The Willowsford MPC Gives Residents a Taste of the Farm Life

View All 9 Photos >

Play slideshow

This article was featured in our December 2014 issue of BUILDER Magazine.

Apologies to golf fanatics, but the original theme of this community was indeed a farming village. Agriculture, after all, was what led our hunter-gatherer ancestors to settle down in the first place. That was 10,000 years ago, but a surge of interest in locally grown food has given the idea new currency. Clear proof is the success of Willowsford, a 2,100-unit master planned community in Loudoun County, Va., centered on a farm-to-table model.

Committed to maintaining half of the 4,000 acres as open space, developer Corbelis Management located four villages in distinct “agricultural theaters,” which they share with the fields and infrastructure of a working farm. “Ultimately we’ll have 300 acres devoted to food production,” says Corbelis president Brian Cullen. The surrounding woods include fishing ponds, campsites, and trails.

Project Credits: Willowsford

Location: Loudoun County, Va.; Builders: Arcadia Communities; Beazer Homes; Camberley Homes; Integrity Homes; K. Hovnanian Homes; Mitchell & Best; Pulte Homes; Richmond American Homes; Architect: Rust|Orling Architecture, Alexandra, Va.; Developer: Corbellis Management, Roxbury, Mass.; Landscape Architects: LandDesign, Washington, D.C.; Farm Operations: Michael Snow

What We Love: 11. 
The farm as place-maker 12. No herbicides: goats do the weeding 13. 2,000 acres of woods surround the community 14. 45 miles of trails for hiking, biking, and running

Leap of Faith

Willowsford is worlds away from a typical master planned community, though its business plan was hardly exotic. “We invested in the farm, lots of trails, two pool complexes, and two community center buildings, instead of in a golf course. The financial model wasn’t all that different.” The marketing proposition, however, required a leap of faith in an uncertain economy. It has translated to sales of more than 400 houses sold since 2011, “It’s working ahead of plan,” Cullen says.

Corbelis’ market research identified a target demographic of wealthy, educated home buyers more interested in relationships and experiences than in material goods. “They care a lot about where their food comes from,” Cullen says, and Willowsford is a locavore’s dream come true. A farm stand offers sustainable and site-grown produce, chicken, and eggs, along with locally sourced meat, cheese, milk, and ice cream. The farm offers a community supported agriculture (CSA) program, which operates like a weekly seasonal-produce subscription. Teaching kitchens in the two community center buildings host cooking demonstrations and occasional pop-up restaurants with local celebrity chefs.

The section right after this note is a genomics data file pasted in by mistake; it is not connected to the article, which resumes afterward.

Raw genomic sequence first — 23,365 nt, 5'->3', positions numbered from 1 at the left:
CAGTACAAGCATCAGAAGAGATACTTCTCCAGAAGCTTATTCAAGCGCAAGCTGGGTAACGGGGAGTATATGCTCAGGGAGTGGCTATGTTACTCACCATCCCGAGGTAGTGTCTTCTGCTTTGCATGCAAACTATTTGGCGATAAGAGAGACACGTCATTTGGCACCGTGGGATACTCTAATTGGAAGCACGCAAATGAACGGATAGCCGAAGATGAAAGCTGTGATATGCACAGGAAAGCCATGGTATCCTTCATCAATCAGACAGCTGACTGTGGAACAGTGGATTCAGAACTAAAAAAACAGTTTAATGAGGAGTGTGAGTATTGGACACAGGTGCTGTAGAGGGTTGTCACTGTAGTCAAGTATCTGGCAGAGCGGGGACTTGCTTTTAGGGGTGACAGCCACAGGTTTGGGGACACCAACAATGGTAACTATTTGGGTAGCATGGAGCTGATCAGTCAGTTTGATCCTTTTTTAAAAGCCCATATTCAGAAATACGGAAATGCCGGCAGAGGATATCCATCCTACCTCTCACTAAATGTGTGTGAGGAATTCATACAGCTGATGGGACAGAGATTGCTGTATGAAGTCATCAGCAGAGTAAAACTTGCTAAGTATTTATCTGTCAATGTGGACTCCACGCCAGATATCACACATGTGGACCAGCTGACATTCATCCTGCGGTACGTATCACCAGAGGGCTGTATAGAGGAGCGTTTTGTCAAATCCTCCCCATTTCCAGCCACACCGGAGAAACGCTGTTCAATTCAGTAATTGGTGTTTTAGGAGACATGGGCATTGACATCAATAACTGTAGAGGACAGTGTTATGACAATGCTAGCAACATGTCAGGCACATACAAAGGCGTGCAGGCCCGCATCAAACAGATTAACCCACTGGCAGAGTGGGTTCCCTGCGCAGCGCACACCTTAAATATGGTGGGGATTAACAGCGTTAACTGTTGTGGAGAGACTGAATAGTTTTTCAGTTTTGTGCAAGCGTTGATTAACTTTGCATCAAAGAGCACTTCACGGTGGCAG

Harvest Commons, Chicago

Farm-to-table housing may evoke pastoral imagery, but the model also is viable in the heart of the city, says Nadia Underhill, associate director of real estate development for Chicago-based Heartland Housing. The nonprofit developer’s Harvest Commons project, a gut-rehab of a historic hotel on the city’s Near West Side, includes a 3,500-square-foot vegetable farm, a small orchard, and six laying hens. “It’s for people who were homeless or at risk of homelessness,” says Underhill, who calls raising and preparing high-quality food “a catalyst to make their lives healthier.” A half-time farm manager conducts regular gardening workshops, while a staff dietitian teaches nutrition, cooking, and healthy living in the building’s community kitchen. Participation is optional, Underhill says, “but we have a dedicated group of volunteers.” And the garden is a magnet for the building’s 89 residents. “It builds community,” Underhill says. “It’s not just a lawn; it’s a living, growing, changing space.”

Alexandria, Va.–based Rust|Orling Architecture took inspiration from the architecture of old Loudoun County towns for Willowsford’s public buildings. Residential design guidelines favor local vernacular styles but are flexible enough for contemporary designs. “We allow any architectural style you want,” says firm principal John Rust, who reviews every proposed plan. “Our premise is that you have to be true to that style.”

The back-to-the-land ethos is manifest in site planning mindful of topography and drainage. “We used grass-lined ditches and culverts rather than curbs and gutters,” Cullen says. “We’ve kept our impervious areas as small as we can, and we’re restoring meadows with vernal pools.”